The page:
Similarly, the this binding is only affected by the most immediate member reference. In the following example, when we invoke the function, we call it as a method g of the object o.b. This time during execution, this inside the function will refer to o.b. The fact that the object is itself a member of o has no consequence; the most immediate reference is all that matters.

o.b = {g: independent, prop: 42};
console.log(o.b.g()); // logs 42

... on the prototype chain

The same notion holds true for methods defined somewhere on the object's prototype chain. If the method is on an object's prototype chain, this refers to the object the method was called on, as if the method was on the object.

var o = {f:function(){ return this.a + this.b; }};
var p = Object.create(o);
p.a = 1;
p.b = 4;

console.log(p.f()); // 5

In this example, the object assigned to the variable p doesn't have its own f property, it inherits it from its prototype. But it doesn't matter that the lookup for f eventually finds a member with that name on o; the lookup began as a reference to p.f, so this inside the function takes the value of the object referred to as p. That is, since f is called as a method of p, its this refers to p. This is an interesting feature of JavaScript's prototype inheritance.

... or as a getter or setter

Again, the same notion holds true when a function is invoked from a getter or a setter. A function used as getter or setter has its this bound to the object from which the property is being set or gotten.

function modulus(){
  return Math.sqrt(this.re * this.re + this.im * this.im);
}

var o = {
  re: 1,
  im: -1,
  get phase(){
    return Math.atan2(this.im, this.re);
  }
};

Object.defineProperty(o, 'modulus', {get: modulus, enumerable:true, configurable:true});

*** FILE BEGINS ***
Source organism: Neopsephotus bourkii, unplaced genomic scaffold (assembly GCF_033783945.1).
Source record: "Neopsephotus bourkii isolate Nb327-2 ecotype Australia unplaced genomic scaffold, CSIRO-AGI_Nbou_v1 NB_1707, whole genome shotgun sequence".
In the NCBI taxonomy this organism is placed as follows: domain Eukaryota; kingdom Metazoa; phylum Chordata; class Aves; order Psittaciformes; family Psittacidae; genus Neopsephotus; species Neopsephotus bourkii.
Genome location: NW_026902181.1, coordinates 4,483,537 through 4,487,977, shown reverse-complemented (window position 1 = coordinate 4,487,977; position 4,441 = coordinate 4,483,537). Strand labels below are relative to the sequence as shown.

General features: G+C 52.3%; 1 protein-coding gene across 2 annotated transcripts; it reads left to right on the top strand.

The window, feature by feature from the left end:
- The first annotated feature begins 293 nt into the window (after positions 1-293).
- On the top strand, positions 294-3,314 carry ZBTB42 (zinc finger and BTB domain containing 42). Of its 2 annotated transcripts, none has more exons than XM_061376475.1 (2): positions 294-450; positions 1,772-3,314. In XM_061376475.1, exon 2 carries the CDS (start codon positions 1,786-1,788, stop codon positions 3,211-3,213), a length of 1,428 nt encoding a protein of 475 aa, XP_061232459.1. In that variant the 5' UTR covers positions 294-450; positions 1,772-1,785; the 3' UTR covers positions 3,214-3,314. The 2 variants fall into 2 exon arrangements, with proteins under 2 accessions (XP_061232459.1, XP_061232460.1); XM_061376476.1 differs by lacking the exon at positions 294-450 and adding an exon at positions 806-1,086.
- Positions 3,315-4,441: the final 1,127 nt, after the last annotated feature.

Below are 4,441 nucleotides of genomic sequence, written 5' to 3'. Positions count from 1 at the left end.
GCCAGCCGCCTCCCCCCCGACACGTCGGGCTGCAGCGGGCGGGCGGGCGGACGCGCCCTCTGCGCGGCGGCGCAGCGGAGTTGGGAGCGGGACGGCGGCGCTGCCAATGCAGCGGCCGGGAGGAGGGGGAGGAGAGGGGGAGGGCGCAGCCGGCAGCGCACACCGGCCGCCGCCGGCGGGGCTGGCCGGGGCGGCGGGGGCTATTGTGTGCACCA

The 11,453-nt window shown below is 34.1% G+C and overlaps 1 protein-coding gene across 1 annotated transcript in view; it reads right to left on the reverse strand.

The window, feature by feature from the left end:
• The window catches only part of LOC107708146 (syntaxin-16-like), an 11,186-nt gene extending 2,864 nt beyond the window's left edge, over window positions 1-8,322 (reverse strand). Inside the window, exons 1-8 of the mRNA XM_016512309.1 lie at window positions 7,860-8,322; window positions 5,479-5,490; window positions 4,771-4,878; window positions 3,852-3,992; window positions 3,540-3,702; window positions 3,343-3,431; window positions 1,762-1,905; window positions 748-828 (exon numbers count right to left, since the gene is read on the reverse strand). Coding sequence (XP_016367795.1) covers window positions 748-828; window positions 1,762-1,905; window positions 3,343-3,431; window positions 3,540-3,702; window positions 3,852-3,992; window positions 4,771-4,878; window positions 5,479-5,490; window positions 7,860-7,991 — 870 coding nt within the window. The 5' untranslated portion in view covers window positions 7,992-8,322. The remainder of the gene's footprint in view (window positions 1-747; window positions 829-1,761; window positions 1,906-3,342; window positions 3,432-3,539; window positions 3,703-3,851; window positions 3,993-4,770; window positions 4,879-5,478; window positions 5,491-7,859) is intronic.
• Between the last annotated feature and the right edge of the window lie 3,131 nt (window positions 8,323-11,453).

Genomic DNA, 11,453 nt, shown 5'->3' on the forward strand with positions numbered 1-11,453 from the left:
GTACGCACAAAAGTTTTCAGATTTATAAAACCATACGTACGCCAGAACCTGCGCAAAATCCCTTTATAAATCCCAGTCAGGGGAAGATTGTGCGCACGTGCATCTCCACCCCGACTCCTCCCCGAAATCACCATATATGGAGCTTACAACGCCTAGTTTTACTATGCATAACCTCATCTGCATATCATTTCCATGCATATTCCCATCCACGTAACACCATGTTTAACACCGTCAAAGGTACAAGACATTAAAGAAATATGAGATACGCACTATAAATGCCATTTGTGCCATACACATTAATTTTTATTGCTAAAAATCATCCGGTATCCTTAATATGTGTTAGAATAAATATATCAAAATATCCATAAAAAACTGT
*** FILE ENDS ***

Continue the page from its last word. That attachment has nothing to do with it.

console.log(o.phase, o.modulus); // logs -0.78 1.4142

As a constructor

When a function is used as a constructor (with the new keyword), its this is bound to new object being constructed, unless execution of the constructor results in the JavaScript engine encountering a return statement where the value to be returned is an object.

/*
 * Constructors work like this:
 *
 * function MyConstructor(){
 *   // Actual function body code goes here.  Create properties on |this| as
 *   // desired by assigning to them.  E.g.,
 *   this.fum = "nom";
 *   // et cetera...
 *
 *   // If the function has a return statement that returns an object, that
 *   // object will be the result of the |new| expression.  Otherwise, the
 *   // result of the expression is the object currently bound to |this|
 *   // (i.e., the common case most usually seen).
 * }
 */

function C(){
  this.a = 37;
}

var o = new C();
console.log(o.a); // logs 37


function C2(){
  this.a = 37;
  return {a:38};
}

o = new C2();
console.log(o.a); // logs 38

In the last example (C2), because an object was returned during construction, the new object that this was bound to simply gets discarded. (This essentially makes the statement "this.a = 37;" dead code. It's not exactly dead, because it gets executed, but it can be eliminated with no outside effects.)

call and apply

Where a function uses the this keyword in its body, its value can be bound to a particular object during execution using the call or apply methods that all functions inherit from Function.prototype.